How Canada is taking advantage of the U.S. dysfunctional immigration system

Guest blog post:  James Barrood, Founder & CEO of Innovation+….I was recently in Montreal and caught up with an old friend. She moved back from France during the pandemic and works in the innovation space in the health care sector. I complained to her about how Canada was taking advantage of our immigration bureaucracy and stealing away brilliant talent. She agreed, and also mentioned a new program that was loaning employees $15,000 to start a side hustle. I was incredulous. And jealous as I learned about this progressive and novel initiative that was even sponsored by the government.

As all the research reveals, America’s ability to attract talented immigrant entrepreneurs and innovators has long driven economic growth and technological advancement across our state and nation. However, contrasting policy shifts in the United States and Canada are redefining their ability to attract and retain such talent.

Our H-1B visa program has historically been instrumental in luring skilled professionals, particularly in the technology sector. However, recent curbs on H-1B visas have sown uncertainty, raising questions about the nation’s appeal to such talent. As I’ve miserated about in recent years, this shift has led to a slow exodus of skilled immigrants considering destinations offering more stable opportunities. New Jersey has flourished due to our brilliant and diverse immigrant talent and will be hurt more than other states due to dysfunctional visa programs.

In stark contrast, Canada has astutely recognized the transformative potential of skilled immigrants. And with nearly 1 million job vacancies across the country, it is turning more squarely toward foreigners to address its labor shortage and has set record-breaking immigration targets for the coming three years. This past fall, it announced a new policy aiming to attract a total of 1.45 million immigrants between 2023 and 2025.

One way the nation woos global talent is via initiatives like the Global Skills Strategy, which offers expedited visas for highly skilled workers. Canada’s focus on facilitating a smooth immigration process positions it as a direct competitor, enticing immigrant entrepreneurs and innovators with a stable environment.

The most recent program under this strategy was brilliant as it sought to attract frustrated U.S. H1-B visa holders on the basis of an offer of a three-year open work permit; importantly, their spouses and dependents would also be eligible to apply for a temporary resident visa, with a work or study permit. Launched last month with a cap of 10,000, it was so popular that the program closed after one day!

While the U.S. has prided itself on being a haven for entrepreneurship, the absence of a dedicated visa pathway for immigrant entrepreneurs hampers its appeal. This lack of a streamlined process for startups to establish and flourish has deterred prospective immigrants from pursuing their ventures in the states.

Meanwhile, Canada has addressed this gap through the Start-up Visa Program, a beacon for immigrant entrepreneurs. By offering a straightforward route to permanent residency, Canada has welcomed and encouraged immigrants to contribute to its economic and innovation landscape. This proactive approach positions Canada as a fertile ground for entrepreneurship, rivaling New Jersey and the country.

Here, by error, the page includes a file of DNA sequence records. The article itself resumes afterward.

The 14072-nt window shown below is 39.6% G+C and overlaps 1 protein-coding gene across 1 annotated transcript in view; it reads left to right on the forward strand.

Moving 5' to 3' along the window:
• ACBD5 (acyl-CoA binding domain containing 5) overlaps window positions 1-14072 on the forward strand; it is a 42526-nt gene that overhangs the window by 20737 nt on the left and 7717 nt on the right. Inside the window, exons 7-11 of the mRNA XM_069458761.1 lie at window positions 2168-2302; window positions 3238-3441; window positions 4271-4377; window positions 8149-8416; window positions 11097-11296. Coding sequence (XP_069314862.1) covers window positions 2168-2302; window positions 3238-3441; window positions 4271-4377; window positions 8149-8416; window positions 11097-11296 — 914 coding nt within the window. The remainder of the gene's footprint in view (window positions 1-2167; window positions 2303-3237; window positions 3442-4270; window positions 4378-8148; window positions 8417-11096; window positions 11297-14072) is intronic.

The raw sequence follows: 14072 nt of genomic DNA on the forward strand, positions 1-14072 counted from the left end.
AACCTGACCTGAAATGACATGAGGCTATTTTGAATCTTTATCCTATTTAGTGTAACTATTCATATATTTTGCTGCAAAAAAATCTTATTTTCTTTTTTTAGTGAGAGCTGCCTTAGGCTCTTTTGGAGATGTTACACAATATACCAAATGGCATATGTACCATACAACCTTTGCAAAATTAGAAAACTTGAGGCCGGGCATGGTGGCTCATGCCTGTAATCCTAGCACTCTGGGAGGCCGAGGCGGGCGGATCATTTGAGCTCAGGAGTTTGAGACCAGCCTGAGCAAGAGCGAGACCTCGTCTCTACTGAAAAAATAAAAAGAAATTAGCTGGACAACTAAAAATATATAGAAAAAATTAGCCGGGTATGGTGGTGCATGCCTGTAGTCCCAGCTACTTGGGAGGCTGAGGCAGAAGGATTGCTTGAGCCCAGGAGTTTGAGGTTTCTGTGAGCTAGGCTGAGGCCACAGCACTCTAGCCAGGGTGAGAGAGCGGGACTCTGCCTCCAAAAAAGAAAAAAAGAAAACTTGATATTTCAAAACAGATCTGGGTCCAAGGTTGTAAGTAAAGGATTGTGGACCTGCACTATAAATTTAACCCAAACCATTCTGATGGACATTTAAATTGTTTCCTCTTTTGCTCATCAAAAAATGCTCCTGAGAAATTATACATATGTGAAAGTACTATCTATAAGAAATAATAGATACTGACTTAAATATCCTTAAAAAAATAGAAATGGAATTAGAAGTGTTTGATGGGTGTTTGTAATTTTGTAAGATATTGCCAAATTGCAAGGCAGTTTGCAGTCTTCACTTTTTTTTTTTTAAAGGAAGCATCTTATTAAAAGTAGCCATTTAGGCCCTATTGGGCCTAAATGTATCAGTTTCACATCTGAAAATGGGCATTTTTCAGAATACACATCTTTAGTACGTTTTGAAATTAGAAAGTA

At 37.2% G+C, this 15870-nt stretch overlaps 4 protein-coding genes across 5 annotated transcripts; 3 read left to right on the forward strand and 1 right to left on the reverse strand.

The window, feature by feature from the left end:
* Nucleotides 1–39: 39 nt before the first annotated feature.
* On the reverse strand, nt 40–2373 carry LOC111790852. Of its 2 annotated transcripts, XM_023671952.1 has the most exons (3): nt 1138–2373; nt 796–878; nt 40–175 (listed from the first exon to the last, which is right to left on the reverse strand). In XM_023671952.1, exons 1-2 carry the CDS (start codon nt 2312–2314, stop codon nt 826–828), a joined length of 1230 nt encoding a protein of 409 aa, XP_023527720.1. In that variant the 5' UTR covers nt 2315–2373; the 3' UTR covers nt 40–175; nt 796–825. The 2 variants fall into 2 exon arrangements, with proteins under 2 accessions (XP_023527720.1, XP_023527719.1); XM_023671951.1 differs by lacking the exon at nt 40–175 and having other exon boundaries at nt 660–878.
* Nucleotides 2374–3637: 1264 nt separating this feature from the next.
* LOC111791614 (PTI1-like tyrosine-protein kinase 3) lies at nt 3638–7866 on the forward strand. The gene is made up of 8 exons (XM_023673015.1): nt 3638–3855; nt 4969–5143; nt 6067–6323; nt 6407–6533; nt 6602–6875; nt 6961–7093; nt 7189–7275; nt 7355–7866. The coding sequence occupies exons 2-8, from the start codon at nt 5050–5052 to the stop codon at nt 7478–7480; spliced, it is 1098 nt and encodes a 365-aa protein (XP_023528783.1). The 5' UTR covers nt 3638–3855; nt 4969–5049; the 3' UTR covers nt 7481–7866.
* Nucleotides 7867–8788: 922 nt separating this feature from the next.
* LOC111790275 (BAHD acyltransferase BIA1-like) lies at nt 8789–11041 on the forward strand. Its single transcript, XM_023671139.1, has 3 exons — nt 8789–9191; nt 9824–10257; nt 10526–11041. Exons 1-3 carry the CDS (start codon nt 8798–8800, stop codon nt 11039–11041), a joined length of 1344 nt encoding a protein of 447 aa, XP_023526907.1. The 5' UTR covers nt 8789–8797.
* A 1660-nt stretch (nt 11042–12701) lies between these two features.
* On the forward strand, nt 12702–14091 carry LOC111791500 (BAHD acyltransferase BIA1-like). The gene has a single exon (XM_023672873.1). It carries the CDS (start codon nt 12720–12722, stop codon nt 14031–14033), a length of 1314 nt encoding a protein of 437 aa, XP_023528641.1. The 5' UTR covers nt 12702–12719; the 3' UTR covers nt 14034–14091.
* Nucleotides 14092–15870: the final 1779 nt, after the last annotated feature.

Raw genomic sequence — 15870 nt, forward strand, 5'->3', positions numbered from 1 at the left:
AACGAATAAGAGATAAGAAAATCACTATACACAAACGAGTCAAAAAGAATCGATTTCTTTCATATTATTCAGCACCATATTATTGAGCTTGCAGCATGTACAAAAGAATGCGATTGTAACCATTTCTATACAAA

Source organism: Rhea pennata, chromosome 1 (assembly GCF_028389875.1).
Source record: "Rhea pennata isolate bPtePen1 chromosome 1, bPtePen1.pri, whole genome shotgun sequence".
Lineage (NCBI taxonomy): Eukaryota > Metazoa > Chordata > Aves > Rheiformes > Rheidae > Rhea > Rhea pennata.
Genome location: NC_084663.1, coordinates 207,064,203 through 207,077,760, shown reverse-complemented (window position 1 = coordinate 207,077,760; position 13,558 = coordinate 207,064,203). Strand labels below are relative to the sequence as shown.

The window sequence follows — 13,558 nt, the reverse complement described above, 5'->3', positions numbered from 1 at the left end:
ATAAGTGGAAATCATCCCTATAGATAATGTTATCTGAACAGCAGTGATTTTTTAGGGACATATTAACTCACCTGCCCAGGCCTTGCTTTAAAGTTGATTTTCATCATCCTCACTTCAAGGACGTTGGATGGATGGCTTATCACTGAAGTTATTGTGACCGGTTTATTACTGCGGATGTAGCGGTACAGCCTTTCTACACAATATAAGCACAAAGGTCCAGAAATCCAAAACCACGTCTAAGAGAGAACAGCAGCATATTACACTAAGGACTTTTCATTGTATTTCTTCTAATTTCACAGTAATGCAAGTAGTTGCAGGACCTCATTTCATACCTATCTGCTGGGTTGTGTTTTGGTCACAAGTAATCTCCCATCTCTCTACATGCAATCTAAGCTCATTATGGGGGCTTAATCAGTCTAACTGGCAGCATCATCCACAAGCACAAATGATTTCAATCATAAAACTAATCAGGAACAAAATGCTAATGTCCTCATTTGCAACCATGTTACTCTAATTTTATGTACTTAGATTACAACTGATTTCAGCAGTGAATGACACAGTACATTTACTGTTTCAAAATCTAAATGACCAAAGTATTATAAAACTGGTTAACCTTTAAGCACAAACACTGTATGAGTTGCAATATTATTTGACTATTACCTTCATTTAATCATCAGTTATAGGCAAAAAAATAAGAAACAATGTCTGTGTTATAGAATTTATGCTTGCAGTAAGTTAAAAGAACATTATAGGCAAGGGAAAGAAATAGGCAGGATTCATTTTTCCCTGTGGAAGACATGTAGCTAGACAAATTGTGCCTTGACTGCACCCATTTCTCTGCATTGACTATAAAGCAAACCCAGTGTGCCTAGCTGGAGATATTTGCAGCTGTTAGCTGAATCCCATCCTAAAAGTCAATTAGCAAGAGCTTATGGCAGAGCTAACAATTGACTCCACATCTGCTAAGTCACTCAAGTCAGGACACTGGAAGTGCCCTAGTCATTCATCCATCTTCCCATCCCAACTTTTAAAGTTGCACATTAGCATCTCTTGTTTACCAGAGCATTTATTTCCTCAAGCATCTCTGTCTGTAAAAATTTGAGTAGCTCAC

Rapid shifts and unpredictability in U.S. immigration policies have injected an unsettling element into the decision-making process for potential immigrants. Frequent policy changes create an environment of instability, dissuading talented individuals from investing their skills and resources in a nation with an uncertain future. Furthermore, since one-third of the biopharma industry workforce is made up of immigrants, this uncertainty clearly impacts the state’s strongest sector: life sciences.

In stark contrast Canada’s immigration stability is a major asset. Its clear and transparent immigration framework offers much-needed reassurance to immigrants seeking a supportive environment. This consistency has not only fostered confidence but also positioned Canada as an attractive option for entrepreneurs and innovators, much to America’s detriment.

Canada’s emergence as a formidable competitor underscores the urgency for the U.S. to reevaluate its policies and create an environment conducive to global talent. The federal government must immediately recalibrate its immigration policies to provide clear pathways for both skilled professionals and entrepreneurs.

By prioritizing stability, support and transparency, we can reestablish our reputation as a world leader in attracting and harnessing international entrepreneurial talent. Furthermore, New Jersey can continue its long tradition of warmly welcoming and assimilating immigrants into the entrepreneurial and innovation community.

James Barrood is founder and CEO of Innovation+, a global community of entrepreneurs and innovators. He also serves as an advisor to startups, growth companies and higher ed institutions as well as Tech Council Ventures and JumpStart Angels.
James Barrood

This will be even more important in the short and medium term as the AI race for dominance heats up. Our state and nation simply can’t afford to lose bright talent in this critical sector that will transform our world.

James Barrood is founder/CEO of Innovation+, a global community of entrepreneurs and innovators. He also serves as an advisor to startups, growth companies and higher ed institutions as well as Tech Council Ventures and JumpStart Angels. This post originally appeared in the NJBIZ publication on August 28, 2023.